Judge Brett Kavanaugh is a long way from the socon’s dreams of kicking Roe to the curb. He has a gold-plated resume, is judicially conservative in the best sense of that term, was in the Whitehouse on 9/11 and will be tough to defeat in the Senate. American legal beagles will have fun with some of his decisions and they are welcome to it. What I am interested in is how Trump has evolved.

Kavanaugh is a savvy pick. He’ll have all the Republicans – even the lovely lady Senators worried about Roe – and including the RINOs because of his Bush connections. He has fairly limited exposure in terms of red flags to the dwindling minority of Democrats who take Supreme Court nominations seriously. (He is, of course, Hitler to the loonies, but so would anyone Trump picked.)

Which means that, unless there is a tape of his grabbing someone’s nether parts, he’ll be confirmed and Trump will take the easy win. This is smart.

The difference between a professional and an amateur is in what they do when it is fourth down, six yards to go, on the thirty-five yard line with a 14 point lead going into halftime. Sure, you could run the touchdown play and rack up the points. But a pro will kick the field goal. It is the percentage move.

Trump has four months to the mid-terms. Winning the Senate should be fairly easy, but the House of Representatives is a bit more of a struggle. Being able to point to a string of victories – Gorsuch was a win, Korea was the beginning of a win, the unemployment rate and the worker shortage are wins, the black and Latino unemployment rates are big wins, a few days of summitry may turn up some wins – with which to build momentum. And a pro will anticipate losses – Mueller, even without an actual crime, is hurting, so are unneeded trade wars and the price of gas seems to be going up – and will understand that he has to take the hits.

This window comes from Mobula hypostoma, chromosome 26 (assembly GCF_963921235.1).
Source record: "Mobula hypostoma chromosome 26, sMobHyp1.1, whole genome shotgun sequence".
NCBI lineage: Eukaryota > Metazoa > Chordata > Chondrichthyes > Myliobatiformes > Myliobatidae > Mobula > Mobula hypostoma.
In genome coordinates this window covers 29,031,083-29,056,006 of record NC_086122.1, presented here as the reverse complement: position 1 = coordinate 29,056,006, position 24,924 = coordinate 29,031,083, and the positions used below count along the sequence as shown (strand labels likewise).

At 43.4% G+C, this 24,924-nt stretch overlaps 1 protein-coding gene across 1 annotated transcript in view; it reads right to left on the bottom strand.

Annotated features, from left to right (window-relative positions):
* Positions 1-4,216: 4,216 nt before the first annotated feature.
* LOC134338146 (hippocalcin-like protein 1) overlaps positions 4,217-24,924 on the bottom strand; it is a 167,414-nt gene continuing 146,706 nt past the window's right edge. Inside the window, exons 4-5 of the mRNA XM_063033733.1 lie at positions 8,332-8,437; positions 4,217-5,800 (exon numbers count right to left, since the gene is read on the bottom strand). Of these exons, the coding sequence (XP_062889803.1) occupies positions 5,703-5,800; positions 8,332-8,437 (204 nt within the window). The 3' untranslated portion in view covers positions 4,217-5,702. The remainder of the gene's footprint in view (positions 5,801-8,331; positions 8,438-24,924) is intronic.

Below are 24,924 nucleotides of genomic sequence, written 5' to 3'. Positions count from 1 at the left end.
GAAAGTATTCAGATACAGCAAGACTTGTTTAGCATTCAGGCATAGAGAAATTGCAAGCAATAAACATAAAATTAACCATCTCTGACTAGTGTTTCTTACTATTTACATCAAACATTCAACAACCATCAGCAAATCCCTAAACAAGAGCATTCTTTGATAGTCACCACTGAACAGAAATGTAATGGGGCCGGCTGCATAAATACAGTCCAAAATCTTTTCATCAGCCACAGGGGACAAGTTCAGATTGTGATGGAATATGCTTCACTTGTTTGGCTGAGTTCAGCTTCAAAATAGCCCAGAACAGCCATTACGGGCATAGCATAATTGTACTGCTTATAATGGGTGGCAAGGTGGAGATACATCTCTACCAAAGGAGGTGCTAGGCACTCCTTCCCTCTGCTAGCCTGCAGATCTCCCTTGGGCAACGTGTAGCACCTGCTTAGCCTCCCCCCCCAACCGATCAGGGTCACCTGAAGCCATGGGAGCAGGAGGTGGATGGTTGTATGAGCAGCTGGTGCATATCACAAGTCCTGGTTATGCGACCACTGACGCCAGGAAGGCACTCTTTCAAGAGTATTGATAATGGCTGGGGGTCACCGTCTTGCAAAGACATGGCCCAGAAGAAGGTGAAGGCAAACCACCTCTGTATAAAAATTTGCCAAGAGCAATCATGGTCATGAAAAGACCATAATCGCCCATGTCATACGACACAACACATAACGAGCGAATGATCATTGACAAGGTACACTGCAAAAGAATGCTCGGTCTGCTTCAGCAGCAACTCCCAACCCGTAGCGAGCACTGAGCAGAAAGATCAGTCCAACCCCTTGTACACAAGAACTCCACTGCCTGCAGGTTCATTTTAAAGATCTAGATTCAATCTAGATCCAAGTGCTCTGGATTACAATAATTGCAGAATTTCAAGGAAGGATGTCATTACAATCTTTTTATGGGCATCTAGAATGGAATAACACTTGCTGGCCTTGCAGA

But going into the locker room at halftime with a 17 point lead is way better than being ahead by a couple of touchdowns. Apparently, Trump gets that.

Winning the game means being re-elected in 2020. Being able to point to solid, confirmed, SCOTUS appointments will be a big part of that re-election campaign.

Tagged , ,

Canada Day!

Canada, Canada Day, Trump. tariffsThere is nothing I like being more than a Canadian. My compatriots may drive me crazy but our disagreements are political rather than patriotic.

Sadly, our current federal government thinks it can win an election – in a year – by picking a fight with our friends in the US. The PMO’s polling tells them that Canadians a) can’t stand Trump, b) will rally around a PM who stands up for Canada no matter how wrong we might be. I suspect that polling is right but premature.

No one wins a trade war and today the smartypants Liberals are embarking on a series of deliberately political retaliatory tariffs designed to hit Republicans where it hurts, at the polling booth. There are many things wrong with this strategy beginning with the fact it won’t work. Tariffing soy sauce because North America’s largest soy sauce plant is in retiring GOP speaker Paul Ryan’s district looks clever but isn’t. After all, at best, that plant ships about 10% of its production to Canada. Our tariff will be an annoyance rather than a game changer. And just as Canadians claim to be willing to stand shoulder to shoulder with Trudeau in opposing the Trump monster, Americans are perfectly capable of supporting the industries we target.

Canadians win when we come up with creative compromises. Flat out telling the US that we will not accept a five year sunset clause on NAFTA is stupidly beligerent. Intelligent compromise would have created a process – general review at 6 years, sectoral review at eight based on the general review and the possiblilty of revision at 10. It’s boring but it is very Canadian. Same thing with the steel and aluminum tariff. Figure out what the Americans are actually after (likely an end to the transhipment of Chinese commodity steel) and figure out how to make that happen while enhancing the Canadian position.

Unfortunately, this very Canadian approach is not very sexy. It is not going to save a floundering Liberal government. To do that, the geniuses in the PMO realize they somehow have to cast the next election as a referendum on Trump rather than a review of the Trudeau government’s meager list of accomplishments. To that end picking a fight with the US seemed like a good idea.

It isn’t.